Well again I have to say I really hate these so called mental health support groups on facebook! Now I know why I run lists and why the people who’ve joined my lists are happy here.
In my quest to let others know about my blog I joined several facebook groups one called anxiety and depression outlet and another called depression suicide and mental illness support. I was surprised to see that each of these groups had over a thousand members! How can anyone get to know anyone else with that incredibly ridiculously huge of a group? Even with a ton of admins it’s impossible to keep everything under control.
I think that all of my posts to either introduce myself or ask a question or post a link to my blog have gone so far down the list of posts that I never find them. When I do not surprisingly there are no comments. It’s just way too big to manage.
I find the people who are responded to the most are the ones constantly saying they’re gonna hurt/ kill themselves.
Trigger warning talk of SI/ suicidal thoughts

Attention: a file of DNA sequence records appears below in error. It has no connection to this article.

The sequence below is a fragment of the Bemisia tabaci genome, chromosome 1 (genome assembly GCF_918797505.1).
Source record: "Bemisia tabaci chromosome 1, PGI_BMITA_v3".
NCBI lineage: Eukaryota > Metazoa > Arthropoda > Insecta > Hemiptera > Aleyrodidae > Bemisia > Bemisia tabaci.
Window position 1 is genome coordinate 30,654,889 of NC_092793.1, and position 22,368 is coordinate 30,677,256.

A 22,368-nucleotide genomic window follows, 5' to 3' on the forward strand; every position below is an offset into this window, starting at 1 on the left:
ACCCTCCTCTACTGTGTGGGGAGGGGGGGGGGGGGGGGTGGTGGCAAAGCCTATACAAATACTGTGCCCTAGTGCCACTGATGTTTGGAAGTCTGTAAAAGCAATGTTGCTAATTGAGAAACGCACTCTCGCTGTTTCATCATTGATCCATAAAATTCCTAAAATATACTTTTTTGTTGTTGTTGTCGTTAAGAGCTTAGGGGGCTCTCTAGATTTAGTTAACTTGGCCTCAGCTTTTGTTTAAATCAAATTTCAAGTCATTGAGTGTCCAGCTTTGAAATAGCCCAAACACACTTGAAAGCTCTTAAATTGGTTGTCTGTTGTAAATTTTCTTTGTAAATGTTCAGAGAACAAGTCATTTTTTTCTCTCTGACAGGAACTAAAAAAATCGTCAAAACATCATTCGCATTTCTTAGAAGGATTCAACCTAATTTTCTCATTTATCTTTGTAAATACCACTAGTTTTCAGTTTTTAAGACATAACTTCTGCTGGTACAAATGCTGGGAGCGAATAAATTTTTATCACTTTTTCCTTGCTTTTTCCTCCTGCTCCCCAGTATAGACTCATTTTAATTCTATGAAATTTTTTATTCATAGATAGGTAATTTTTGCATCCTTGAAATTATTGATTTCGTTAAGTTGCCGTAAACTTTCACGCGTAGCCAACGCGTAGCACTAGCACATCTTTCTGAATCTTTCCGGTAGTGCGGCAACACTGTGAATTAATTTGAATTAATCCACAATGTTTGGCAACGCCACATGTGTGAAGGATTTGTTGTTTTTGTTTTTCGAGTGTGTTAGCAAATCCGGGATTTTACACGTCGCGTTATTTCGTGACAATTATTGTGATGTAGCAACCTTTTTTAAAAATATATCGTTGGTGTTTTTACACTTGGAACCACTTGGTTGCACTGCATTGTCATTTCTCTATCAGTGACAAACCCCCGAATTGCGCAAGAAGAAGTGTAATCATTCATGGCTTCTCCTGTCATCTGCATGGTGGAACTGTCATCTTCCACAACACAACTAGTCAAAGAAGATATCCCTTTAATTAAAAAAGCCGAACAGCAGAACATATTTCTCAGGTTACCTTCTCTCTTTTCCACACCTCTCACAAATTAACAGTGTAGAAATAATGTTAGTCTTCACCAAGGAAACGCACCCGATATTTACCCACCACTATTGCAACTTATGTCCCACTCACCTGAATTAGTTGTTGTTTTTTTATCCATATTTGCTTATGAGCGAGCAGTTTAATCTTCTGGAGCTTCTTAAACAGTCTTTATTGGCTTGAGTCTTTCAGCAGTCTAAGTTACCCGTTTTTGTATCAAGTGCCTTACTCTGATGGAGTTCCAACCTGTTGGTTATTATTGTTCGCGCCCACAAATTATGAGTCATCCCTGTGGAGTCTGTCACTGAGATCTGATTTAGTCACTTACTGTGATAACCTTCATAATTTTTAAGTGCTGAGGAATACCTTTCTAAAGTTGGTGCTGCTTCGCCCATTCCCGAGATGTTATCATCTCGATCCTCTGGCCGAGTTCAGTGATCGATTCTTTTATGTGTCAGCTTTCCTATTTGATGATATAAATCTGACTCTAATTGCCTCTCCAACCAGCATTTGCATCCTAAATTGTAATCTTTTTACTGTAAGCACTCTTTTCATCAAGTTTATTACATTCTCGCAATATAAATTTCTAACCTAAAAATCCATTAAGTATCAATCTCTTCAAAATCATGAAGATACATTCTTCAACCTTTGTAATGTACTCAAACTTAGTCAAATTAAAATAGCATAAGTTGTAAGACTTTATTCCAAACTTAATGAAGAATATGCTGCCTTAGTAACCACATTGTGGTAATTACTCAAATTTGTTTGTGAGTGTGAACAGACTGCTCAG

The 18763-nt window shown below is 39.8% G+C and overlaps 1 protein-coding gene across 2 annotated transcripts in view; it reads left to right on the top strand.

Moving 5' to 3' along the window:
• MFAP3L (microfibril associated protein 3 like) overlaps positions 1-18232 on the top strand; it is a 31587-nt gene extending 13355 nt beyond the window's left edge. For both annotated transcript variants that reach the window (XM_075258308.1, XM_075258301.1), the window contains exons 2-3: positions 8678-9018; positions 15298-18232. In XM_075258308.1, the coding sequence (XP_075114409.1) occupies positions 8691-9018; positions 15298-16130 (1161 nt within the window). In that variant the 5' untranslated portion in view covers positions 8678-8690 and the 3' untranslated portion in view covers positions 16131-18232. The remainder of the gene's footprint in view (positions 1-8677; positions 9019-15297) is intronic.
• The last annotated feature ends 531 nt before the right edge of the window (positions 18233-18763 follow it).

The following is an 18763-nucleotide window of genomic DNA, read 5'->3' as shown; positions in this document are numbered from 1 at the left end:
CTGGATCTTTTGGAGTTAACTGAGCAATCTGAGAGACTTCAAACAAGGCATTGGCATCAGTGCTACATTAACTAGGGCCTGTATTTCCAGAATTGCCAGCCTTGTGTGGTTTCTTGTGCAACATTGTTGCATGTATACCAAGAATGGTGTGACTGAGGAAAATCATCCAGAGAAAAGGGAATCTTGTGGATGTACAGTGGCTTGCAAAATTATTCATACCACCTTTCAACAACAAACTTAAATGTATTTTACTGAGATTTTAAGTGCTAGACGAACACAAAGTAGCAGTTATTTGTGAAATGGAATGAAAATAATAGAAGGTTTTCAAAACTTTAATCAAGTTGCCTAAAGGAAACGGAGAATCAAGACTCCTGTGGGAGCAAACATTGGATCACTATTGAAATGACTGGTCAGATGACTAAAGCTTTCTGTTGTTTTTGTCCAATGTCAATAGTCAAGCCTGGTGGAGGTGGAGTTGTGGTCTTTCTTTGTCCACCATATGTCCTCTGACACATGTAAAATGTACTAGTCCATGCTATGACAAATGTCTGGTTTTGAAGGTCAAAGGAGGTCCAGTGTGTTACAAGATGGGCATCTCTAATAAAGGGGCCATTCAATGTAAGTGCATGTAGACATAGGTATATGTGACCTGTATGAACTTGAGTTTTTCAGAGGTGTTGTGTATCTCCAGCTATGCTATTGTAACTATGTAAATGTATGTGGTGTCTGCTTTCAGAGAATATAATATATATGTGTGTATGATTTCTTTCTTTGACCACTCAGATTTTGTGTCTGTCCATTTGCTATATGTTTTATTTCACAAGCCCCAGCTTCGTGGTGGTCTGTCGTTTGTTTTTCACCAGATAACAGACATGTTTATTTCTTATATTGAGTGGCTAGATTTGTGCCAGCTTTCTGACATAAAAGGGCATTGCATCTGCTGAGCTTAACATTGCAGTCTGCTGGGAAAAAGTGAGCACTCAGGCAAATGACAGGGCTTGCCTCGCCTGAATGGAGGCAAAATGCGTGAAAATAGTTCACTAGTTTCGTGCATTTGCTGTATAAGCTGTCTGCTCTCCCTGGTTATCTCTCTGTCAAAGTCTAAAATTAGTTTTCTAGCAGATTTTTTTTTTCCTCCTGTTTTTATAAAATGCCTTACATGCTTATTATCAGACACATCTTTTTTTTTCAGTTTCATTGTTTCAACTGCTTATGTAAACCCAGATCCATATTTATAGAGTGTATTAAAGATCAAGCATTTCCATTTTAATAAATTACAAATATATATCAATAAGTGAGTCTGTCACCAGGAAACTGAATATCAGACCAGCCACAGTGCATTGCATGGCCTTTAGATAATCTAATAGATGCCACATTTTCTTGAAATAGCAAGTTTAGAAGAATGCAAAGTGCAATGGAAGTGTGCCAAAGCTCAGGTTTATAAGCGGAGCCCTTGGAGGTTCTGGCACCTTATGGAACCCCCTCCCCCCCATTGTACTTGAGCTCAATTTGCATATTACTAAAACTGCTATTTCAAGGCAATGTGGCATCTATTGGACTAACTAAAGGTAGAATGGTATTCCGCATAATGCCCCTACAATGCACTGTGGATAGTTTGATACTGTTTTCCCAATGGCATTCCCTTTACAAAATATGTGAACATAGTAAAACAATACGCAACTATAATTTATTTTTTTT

So here’s my view on this topic. We’ve all been there I believe. At least those of us with day in day out depression, anxiety, trauma issues ETC. Many turn to self-injury because the pain is so constant and intense they see no other way to deal with it then to use physical pain as a way to either release the feelings, become numb, or for some as a way to feel something because they’re numb all the time. The topic of self-injury is very complex but that’s a general understanding of the main reason for it. I had empathy for but never truly understood suicidal thoughts/ actions. Until all of a sudden literally one day I was suicidal. And very deeply so and very calm and matter of fact about the whole thing. I wasn’t afraid I was very sure of myself at the time and peaceful. The thing that hurt like hell were the months after I had been caught before even attempting anything where I felt absolutely trapped on this planet because of what I thought were others selfish desires for me to live when I didn’[t feel I had a life.